Look Closely: That's Yarn We're Using on This IKEA Stool (A Unique Piece!)

Woven stool.
credit: Jeran McConnel

Purchasing furniture for your home from a big-box store doesn't always mean you end up with a generic piece that is seen in everyone else's home. Giving inexpensive furniture a little DIY love can result in a one-of-a-kind piece and not break the bank at the same time. This stool from IKEA is the perfect piece that you can easily add your own flare to. And this little makeover will cost less than $10.

IKEA Stool DIY
credit: Jeran McConnel

While walking the winding paths of IKEA, I came across this simple, metal stool/side table; it had DIY written all over it. With its grid pattern of holes, I knew it needed some sort of weaving or stitching. I originally thought that a cross-stitch pattern would work really well with these holes. But, after playing around a bit with different weights of yarn and string, I landed on a simple running stitch in a stripe pattern for a clean look. I also found some heavy velvet-like yarn that worked well with the size of the holes. I wanted to play with a fun '70s/'80s vibe, so the stripes were perfect.

Customized IKEA Stool
credit: Jeran McConnel

Things You'll Need

  • Blue painter's tape or masking tape

  • Scissors

IKEA Sjalvastandig Stool Makeover
credit: Jeran McConnel

NOTE: If you can't get to an IKEA store, or simply prefer to do all your shopping online, you can find similar perforated metal pieces that will work just as well as the IKEA stool, such as this, this, and this — or you can try pieces that have a grid pattern that could still be used for weaving, such as this and this.

Step 1

Start by selecting a couple colors of yarn. I felt like heavier yarn looked better woven through the holes, but that was just my preference.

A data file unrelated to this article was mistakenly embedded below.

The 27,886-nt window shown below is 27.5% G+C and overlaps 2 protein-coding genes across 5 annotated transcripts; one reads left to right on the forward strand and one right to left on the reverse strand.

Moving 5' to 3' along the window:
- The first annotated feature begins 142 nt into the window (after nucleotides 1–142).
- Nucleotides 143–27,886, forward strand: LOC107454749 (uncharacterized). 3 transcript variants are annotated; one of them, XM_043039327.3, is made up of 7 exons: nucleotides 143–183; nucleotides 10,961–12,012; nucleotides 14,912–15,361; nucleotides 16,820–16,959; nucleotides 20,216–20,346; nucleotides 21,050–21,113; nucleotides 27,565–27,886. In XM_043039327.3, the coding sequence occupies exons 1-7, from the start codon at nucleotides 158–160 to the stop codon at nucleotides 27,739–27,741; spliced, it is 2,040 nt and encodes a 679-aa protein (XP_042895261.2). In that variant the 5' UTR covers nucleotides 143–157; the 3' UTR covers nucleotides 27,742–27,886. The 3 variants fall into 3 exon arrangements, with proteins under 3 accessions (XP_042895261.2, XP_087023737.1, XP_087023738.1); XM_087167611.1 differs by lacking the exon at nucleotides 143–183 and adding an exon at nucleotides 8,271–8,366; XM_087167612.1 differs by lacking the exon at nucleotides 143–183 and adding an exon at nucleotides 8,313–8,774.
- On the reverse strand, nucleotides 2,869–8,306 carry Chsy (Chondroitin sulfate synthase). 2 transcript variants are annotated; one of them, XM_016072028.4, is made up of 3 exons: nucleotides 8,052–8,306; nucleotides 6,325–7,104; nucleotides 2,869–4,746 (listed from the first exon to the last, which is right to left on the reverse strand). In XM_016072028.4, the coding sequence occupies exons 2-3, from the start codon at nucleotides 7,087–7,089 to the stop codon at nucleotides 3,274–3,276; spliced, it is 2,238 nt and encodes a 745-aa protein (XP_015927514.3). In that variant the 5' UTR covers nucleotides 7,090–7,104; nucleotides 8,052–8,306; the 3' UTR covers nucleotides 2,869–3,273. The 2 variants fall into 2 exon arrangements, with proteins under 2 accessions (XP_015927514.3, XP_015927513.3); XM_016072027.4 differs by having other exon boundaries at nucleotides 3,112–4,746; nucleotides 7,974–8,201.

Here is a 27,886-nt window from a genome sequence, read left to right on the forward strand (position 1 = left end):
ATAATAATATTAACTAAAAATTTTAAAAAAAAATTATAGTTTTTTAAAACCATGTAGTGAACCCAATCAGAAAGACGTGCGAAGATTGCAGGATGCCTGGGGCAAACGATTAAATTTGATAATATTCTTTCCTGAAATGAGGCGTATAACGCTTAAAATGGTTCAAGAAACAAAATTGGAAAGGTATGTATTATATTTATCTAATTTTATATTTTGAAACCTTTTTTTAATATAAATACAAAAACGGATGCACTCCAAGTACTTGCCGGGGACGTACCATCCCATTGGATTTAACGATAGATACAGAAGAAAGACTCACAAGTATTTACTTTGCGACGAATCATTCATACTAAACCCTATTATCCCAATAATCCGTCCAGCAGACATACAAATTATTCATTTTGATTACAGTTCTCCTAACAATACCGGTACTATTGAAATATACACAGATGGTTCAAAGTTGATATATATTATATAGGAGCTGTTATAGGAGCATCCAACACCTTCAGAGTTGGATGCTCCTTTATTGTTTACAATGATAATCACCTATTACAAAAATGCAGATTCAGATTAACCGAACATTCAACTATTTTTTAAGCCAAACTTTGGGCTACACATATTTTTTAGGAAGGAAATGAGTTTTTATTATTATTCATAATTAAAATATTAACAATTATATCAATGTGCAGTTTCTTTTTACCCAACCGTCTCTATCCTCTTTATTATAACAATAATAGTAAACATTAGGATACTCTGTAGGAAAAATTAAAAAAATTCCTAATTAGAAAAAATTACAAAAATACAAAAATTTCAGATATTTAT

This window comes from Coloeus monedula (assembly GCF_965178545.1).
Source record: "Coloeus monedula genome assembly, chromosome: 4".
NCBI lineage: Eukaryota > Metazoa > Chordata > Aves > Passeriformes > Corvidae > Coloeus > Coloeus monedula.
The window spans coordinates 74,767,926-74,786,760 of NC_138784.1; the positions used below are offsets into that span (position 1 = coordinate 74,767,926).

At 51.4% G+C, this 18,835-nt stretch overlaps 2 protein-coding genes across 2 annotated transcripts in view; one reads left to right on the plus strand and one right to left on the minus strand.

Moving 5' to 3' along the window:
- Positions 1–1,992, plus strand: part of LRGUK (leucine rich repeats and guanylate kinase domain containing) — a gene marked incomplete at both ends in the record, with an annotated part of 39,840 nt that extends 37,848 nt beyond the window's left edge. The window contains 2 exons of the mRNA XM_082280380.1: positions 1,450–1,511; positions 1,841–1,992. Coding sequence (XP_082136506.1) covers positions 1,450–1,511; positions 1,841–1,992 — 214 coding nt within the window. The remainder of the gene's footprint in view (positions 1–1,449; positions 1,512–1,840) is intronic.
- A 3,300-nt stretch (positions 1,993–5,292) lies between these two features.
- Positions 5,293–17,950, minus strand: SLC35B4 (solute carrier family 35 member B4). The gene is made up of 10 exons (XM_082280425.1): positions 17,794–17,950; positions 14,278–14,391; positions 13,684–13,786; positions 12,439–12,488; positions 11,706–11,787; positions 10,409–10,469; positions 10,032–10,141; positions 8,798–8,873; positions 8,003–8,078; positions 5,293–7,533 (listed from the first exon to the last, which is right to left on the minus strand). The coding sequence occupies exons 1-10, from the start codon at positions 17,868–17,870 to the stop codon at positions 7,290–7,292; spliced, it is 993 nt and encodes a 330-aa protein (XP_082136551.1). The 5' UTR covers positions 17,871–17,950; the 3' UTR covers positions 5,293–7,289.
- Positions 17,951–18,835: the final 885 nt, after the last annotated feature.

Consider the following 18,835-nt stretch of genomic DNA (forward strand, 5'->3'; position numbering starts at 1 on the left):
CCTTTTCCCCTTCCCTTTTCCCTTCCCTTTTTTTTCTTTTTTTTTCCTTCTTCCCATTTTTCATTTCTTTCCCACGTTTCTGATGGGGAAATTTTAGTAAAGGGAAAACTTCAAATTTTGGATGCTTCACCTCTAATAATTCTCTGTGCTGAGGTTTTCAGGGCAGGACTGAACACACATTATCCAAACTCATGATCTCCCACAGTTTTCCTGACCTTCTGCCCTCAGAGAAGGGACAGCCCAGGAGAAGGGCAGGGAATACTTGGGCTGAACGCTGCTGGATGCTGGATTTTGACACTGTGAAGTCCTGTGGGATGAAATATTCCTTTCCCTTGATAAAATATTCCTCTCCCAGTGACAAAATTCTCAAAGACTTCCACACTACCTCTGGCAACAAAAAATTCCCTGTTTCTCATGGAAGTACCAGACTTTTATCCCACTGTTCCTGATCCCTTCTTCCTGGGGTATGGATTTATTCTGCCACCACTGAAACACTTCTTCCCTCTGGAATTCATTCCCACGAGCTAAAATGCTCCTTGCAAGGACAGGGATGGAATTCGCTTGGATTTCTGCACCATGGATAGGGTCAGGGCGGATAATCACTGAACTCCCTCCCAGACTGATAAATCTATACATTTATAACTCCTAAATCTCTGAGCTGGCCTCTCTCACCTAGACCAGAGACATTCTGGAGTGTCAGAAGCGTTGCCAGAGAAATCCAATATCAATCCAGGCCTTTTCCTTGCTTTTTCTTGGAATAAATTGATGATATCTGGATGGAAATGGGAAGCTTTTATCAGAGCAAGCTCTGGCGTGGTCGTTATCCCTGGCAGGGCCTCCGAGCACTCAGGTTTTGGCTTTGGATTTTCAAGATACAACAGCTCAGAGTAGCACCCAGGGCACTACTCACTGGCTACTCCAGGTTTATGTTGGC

I found it easier to weave the top of the stool without the legs attached. So, don't assemble the IKEA stool until all the weaving is finished.

And, instead of messing with a needle, I simply used some blue painter's tape on the end of the yarn to help feed the yarn in and out of the holes.

Select a couple colors of heavy yarn.
credit: Jeran McConnel

Step 2

To start, tie off the yarn on the inside of the stool. I double and triple knotted this yarn to make sure it was secure, and then I trimmed off the loose end.

Tie off the end of the yarn.
credit: Jeran McConnel

Step 3

Begin on the sides of the stool, weaving in and out in a diagonal pattern. When you are finished with a color, tie off the ends and then tie on the new color. I chose to keep my pattern in simple rows.

Weave the yarn in and out of the stool.
credit: Jeran McConnel

Step 4

Work toward the middle of the stool. I mirrored the pattern on each side of the stool so that the stripes would be symmetrical.

Weave towards the middle of the stool.
credit: Jeran McConnel

Step 5

Finish by knotting off the last strand of yarn and then trim any longer, loose pieces on the underside. Then, finally, screw the legs onto the stool.

Screw on the legs to the stool.
credit: Jeran McConnel

This metal stool was really meant for outdoor use, but with this little makeover, it's now a unique piece for inside as well. It's the perfect size for a little side table or a fabulous plant stand.

IKEA Stool gets an upgraded
credit: Jeran McConnel
Unique Plant Stand
credit: Jeran McConnel
Woven IKEA Stool
credit: Jeran McConnel

Jeran McConnel

Jeran McConnel

Jeran is a modern maker and the creator of Oleander and Palm. Her focus is Simple California Living, designing and making livable spaces that incorporate vintage finds, handmade pieces and global inspiration. She loves helping people find attainable beauty in the lives they live. Her creativity and industriousness were honed through years of living in third world countries that challenged her to find novel solutions for creating livable spaces. A former educator and mother of three, Jeran has settled in sunny California, where her skills and styles are evolving in exciting new ways! www.oleanderandpalm.com